Cross-border provision of services

Employed persons from EU/EFTA countries can work in Switzerland without a permit for up to 90 working days per calendar year. However, their assignments must be reported online to the State Secretariat for Migration SEM. This is associated with the verification of compliance with minimum wage and working conditions. This means that in most cases, foreign employers must pay their employees a supplement to their normal salary for work assignments in Switzerland. Violation of the reporting obligations as well as non-compliance with the minimum wage regulations are strictly sanctioned by the cantons.

What many Swiss companies are not aware of is that the European Union also has reporting and registration obligations as well as minimum wage regulations (Equal Pay). The EU reporting obligations apply to posted workers, whose stay - depending on the country - must be reported to the labor authority, the social security authority or the occupational safety authority before the assignment. The EU Posted Workers Directive has been implemented in many EU/EFTA countries in such a way that the employer must report the business traveler - even if the stay lasts only one day. Failure to comply with the reporting obligation leads to considerable sanctions and far-reaching consequences such as sanction payments, legal penalties, entry bans and even exclusion from the local market. It is therefore worthwhile to check the respective reporting requirements at an early stage.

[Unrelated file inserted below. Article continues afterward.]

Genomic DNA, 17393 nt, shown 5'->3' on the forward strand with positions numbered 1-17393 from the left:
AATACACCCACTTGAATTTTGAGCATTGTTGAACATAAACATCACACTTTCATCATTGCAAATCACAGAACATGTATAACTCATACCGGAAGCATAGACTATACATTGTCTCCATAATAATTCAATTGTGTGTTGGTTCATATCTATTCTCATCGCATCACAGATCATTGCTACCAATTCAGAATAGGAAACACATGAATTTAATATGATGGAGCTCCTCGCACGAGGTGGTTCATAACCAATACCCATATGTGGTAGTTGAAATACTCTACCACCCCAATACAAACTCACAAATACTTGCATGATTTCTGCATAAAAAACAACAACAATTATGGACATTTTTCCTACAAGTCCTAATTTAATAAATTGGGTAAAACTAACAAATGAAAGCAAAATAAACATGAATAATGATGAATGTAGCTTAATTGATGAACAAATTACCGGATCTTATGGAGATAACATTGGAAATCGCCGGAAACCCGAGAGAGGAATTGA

As part of our cooperation with the German Visa and Consular Society, we can provide a simple process to complete the EU declaration with just a few entries.


The aspects described above present employers with major administrative hurdles. For example, there is often a lack of appropriate internal processes that ensure compatibility with the employment, reporting, social security and tax aspects described above. In the worst case, a company is not even aware of existing risks. Through our network and with the help of our electronic applications, we can implement an automated process that reduces the administrative effort to a minimum. We can also provide with an automated alarm system that triggers an alarm in the event of special constellations, so that we or our network partners can then initiate a more in-depth investigation. In this way, possible risks can be identified at an early stage and appropriate measures can be taken.